Books, Blogs, Ideas: Salman Kahn
Accidental teacher Salman Khan on radically reinventing our schools. Plus: top education blogs.
Accidental teacher Salman Khan has been praised and pilloried for bringing free educational videos to the masses, called a messiah and a false prophet. He began Khan Academy, “working out of a closet,” posting lo-fi math-tutoring videos on YouTube. Now he has 6 million users a month. In his new book, The One World Schoolhouse, he calls for a radical reconsideration of our nation’s schools. He imagines a tech-centric classroom that mixes kids of all ages who engage in self-paced learning.
Q What are the realities of trying to implement a self-paced classroom model in large public districts?
A At Summit San Jose in California, many of the students were coming from underserved populations, the facilities were like trailers, and yet they’re on the bleeding edge of this [one-to-one for incoming ninth graders; Khan Academy integrated into the curriculum]. They’ve gone full tilt, kids learning at their own pace, doing a lot of the things I talk about. So I think it can be done anywhere. It does require a very dramatic change in how you view a classroom and in how you view the primary role of the teacher. People worry that the teacher is going to turn into something less important, a cafeteria monitor, but it’s the exact opposite. In a room with 200 kids and seven teachers, one student may be doing trigonometry, another might be doing fractions. These teachers have to be highly skilled.
Q What feedback have you gotten from educators and others?
A People might say, “Khan Academy is not a silver bullet.” I agree. We’re at the very early stages of what we want to be. I think we get that criticism because of favorable press headlines like “The Future of Education” or “Bill Gates’s Favorite Teacher.” Then there are the straw-man arguments, where they’re looking for errors in our videos. A $1,000 reward was put out to find errors; I don’t think this has ever happened to any other teacher on the planet. We do have mistakes, and I’m trying to fix them. We don’t ignore any criticism, but we try to see where it’s coming from.
Q Does the sense of urgency about education present a great opportunity for our educational model to evolve?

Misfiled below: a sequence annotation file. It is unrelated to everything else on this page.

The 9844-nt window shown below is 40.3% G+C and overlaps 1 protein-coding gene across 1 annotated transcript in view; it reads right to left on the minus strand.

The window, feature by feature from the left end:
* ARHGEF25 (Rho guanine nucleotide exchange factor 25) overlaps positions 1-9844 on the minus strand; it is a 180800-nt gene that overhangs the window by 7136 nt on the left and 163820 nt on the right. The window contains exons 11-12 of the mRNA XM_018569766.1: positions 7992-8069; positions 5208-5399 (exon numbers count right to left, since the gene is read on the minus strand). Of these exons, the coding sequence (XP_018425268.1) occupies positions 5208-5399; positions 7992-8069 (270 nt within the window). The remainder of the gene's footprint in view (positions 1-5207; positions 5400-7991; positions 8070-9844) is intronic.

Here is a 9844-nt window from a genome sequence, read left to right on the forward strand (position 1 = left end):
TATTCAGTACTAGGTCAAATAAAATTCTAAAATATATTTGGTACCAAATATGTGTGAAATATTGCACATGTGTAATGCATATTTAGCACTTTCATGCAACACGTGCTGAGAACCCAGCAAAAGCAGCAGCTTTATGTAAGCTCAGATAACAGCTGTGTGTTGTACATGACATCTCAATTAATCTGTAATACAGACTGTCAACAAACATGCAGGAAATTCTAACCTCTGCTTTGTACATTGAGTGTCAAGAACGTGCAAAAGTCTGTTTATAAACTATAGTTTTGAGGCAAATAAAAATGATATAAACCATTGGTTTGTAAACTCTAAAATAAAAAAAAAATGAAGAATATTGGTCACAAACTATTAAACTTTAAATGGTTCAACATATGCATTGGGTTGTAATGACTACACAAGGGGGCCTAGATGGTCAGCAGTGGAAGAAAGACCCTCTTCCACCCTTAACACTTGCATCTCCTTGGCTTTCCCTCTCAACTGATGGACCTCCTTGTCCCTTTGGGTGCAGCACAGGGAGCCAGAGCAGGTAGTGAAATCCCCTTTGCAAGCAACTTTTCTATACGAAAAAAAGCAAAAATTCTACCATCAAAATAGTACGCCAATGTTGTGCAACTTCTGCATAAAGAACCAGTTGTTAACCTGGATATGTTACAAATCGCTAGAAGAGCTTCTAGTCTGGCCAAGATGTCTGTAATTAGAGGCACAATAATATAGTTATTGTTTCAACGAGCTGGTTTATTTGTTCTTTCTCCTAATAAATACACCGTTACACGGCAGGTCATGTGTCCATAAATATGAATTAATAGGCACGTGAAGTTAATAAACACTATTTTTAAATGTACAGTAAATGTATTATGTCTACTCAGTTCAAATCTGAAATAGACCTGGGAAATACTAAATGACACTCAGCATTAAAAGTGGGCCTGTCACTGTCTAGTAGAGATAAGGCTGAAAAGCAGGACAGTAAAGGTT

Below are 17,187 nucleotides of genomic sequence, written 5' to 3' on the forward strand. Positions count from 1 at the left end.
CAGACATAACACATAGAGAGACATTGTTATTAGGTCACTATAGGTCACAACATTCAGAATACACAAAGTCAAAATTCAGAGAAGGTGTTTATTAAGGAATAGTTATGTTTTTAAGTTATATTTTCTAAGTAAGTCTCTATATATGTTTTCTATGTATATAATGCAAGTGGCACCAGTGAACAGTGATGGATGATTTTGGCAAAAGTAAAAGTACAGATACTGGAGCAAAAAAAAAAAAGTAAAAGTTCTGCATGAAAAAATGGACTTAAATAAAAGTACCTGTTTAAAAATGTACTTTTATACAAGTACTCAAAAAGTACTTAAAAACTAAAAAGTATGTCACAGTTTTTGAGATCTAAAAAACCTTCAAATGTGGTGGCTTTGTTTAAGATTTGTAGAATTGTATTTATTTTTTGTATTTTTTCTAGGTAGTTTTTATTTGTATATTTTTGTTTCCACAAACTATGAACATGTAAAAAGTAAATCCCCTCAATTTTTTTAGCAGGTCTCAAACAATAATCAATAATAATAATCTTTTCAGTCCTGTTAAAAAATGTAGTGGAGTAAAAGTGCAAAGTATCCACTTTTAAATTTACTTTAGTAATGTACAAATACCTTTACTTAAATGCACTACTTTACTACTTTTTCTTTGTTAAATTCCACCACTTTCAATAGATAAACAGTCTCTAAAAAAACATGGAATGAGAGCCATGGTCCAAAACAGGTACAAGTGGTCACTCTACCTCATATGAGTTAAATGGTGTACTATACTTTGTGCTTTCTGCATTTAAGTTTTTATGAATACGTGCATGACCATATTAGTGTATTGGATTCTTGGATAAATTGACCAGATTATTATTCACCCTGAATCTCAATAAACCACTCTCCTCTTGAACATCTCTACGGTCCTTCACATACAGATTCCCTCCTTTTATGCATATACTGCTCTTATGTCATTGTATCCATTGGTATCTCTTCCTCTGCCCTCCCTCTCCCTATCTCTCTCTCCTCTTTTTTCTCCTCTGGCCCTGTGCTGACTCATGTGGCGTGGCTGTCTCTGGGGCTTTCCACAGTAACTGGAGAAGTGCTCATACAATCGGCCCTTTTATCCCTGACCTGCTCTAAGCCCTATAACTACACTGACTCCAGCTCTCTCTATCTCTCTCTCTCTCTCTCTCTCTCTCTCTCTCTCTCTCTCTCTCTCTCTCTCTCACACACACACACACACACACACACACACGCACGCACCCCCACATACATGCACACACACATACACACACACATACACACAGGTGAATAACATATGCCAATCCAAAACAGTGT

A There’s definitely an energy around it; unfortunately, a lot of it is negative. But what’s new is that the barriers to embracing technology have gotten low enough. KA is being used in 20,000 classrooms in some way. We have more than 6 million users every month. Teachers want their students to learn, so if you can provide tools that are relatively easy for them to adopt, they’re going to do it.
Q What about lack of access to technology?
A We’re hoping a case is being made that technology can fundamentally transform education. If it can, the costs involved are not a lot relative to the ability to move the dial of student learning. Right now you can get a Chromebook for $300, it can easily last three years, and it can be shared by four or five students. That’s $25 per student per year. And in five, 10 years you’re not going to need textbooks, so that’s going to free up money. But what about technology at home? Even $25 can be too much for some people, and it’s an even bigger problem in the developing world. But these costs are getting dramatically cheaper every year. So I’m optimistic about it.
Q What’s your next step? Have you thought about Khan Academy as a group of schools in its own right?
A We’ve thought about it, but we’re still learning so much from schools about what works and what doesn’t that we have a good ways to go. Since we are a Silicon Valley company, a long time for us is a year or two years. We’re a year or two away from being able to deeply support a class—we’re already doing it, but for a school such as Summit, there’s a lot more we can do to make the assessment even deeper.
Q If this book accomplishes one thing, what do you hope that will be?
A I hope on a meta-level readers will recognize that many of the institutions we assume are God-given just aren’t. We assume our institutions have to work one way even if that way doesn’t make a whole lot of sense. So that’s the number-one thing I hope the book accomplishes, for people to take a step back and say, “Let’s rethink this from scratch,” and ask, “What is it we’re trying to do and what is the healthiest way to actually do it?”
A New Paradigm
“What if …” runs through Khan’s manifesto for a brave new world of education. He challenges us to reimagine a creaky, often failing system that we think of as immutable, and asks us to consider a model that might just work better.
He envisions classrooms where students are astronomically more engaged as they take charge of their own learning. “Knowledge is continuous; ideas flow,” says Khan, and he insists we need to get away from the balkanization of subjects. “Denied the opportunity to make even the most basic decisions … students stop short of full commitment.”
Khan doesn’t deny the enormity of the challenge, and he doesn’t suggest that his much-touted academy is a silver bullet. But he does urge us to start questioning the current system’s structure and customs.
What if … education were freed from our assumptions?